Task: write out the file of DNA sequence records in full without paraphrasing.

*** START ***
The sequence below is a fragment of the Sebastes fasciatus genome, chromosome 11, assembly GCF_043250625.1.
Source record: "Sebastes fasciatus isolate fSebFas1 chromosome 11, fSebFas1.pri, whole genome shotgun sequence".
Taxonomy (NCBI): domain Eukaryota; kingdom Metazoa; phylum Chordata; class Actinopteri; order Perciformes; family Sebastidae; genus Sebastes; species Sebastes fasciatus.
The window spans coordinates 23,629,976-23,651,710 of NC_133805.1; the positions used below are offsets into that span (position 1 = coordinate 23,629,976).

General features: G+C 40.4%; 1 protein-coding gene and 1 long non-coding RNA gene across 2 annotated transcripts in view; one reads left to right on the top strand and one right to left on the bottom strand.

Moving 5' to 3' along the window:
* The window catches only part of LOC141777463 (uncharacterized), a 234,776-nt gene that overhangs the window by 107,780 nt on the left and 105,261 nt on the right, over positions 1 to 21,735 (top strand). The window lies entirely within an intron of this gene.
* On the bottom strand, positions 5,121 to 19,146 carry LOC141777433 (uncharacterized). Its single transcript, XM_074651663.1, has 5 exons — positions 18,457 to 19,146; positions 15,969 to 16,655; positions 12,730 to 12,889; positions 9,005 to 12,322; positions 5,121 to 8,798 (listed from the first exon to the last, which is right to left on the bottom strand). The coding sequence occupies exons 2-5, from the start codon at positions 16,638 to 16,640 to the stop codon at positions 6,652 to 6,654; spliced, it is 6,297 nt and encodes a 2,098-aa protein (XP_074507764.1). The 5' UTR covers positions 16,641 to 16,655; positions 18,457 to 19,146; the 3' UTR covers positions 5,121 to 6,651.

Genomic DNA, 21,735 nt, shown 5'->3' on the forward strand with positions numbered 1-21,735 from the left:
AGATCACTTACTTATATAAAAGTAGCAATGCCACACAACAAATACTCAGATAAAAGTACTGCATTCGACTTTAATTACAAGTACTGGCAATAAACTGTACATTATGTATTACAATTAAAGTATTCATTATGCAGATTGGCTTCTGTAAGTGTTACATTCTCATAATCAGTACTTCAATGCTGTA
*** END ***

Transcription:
The sequence below is a fragment of the Sebastes fasciatus genome, chromosome 11, assembly GCF_043250625.1.
Source record: "Sebastes fasciatus isolate fSebFas1 chromosome 11, fSebFas1.pri, whole genome shotgun sequence".
Taxonomy (NCBI): domain Eukaryota; kingdom Metazoa; phylum Chordata; class Actinopteri; order Perciformes; family Sebastidae; genus Sebastes; species Sebastes fasciatus.
The window spans coordinates 23,629,976-23,651,710 of NC_133805.1; the positions used below are offsets into that span (position 1 = coordinate 23,629,976).

General features: G+C 40.4%; 1 protein-coding gene and 1 long non-coding RNA gene across 2 annotated transcripts in view; one reads left to right on the top strand and one right to left on the bottom strand.

Moving 5' to 3' along the window:
* The window catches only part of LOC141777463 (uncharacterized), a 234,776-nt gene that overhangs the window by 107,780 nt on the left and 105,261 nt on the right, over positions 1 to 21,735 (top strand). The window lies entirely within an intron of this gene.
* On the bottom strand, positions 5,121 to 19,146 carry LOC141777433 (uncharacterized). Its single transcript, XM_074651663.1, has 5 exons — positions 18,457 to 19,146; positions 15,969 to 16,655; positions 12,730 to 12,889; positions 9,005 to 12,322; positions 5,121 to 8,798 (listed from the first exon to the last, which is right to left on the bottom strand). The coding sequence occupies exons 2-5, from the start codon at positions 16,638 to 16,640 to the stop codon at positions 6,652 to 6,654; spliced, it is 6,297 nt and encodes a 2,098-aa protein (XP_074507764.1). The 5' UTR covers positions 16,641 to 16,655; positions 18,457 to 19,146; the 3' UTR covers positions 5,121 to 6,651.

Genomic DNA, 21,735 nt, shown 5'->3' on the forward strand with positions numbered 1-21,735 from the left:
AGATCACTTACTTATATAAAAGTAGCAATGCCACACAACAAATACTCAGATAAAAGTACTGCATTCGACTTTAATTACAAGTACTGGCAATAAACTGTACATTATGTATTACAATTAAAGTATTCATTATGCAGATTGGCTTCTGTAAGTGTTACATTCTCATAATCAGTACTTCAATGCTGTA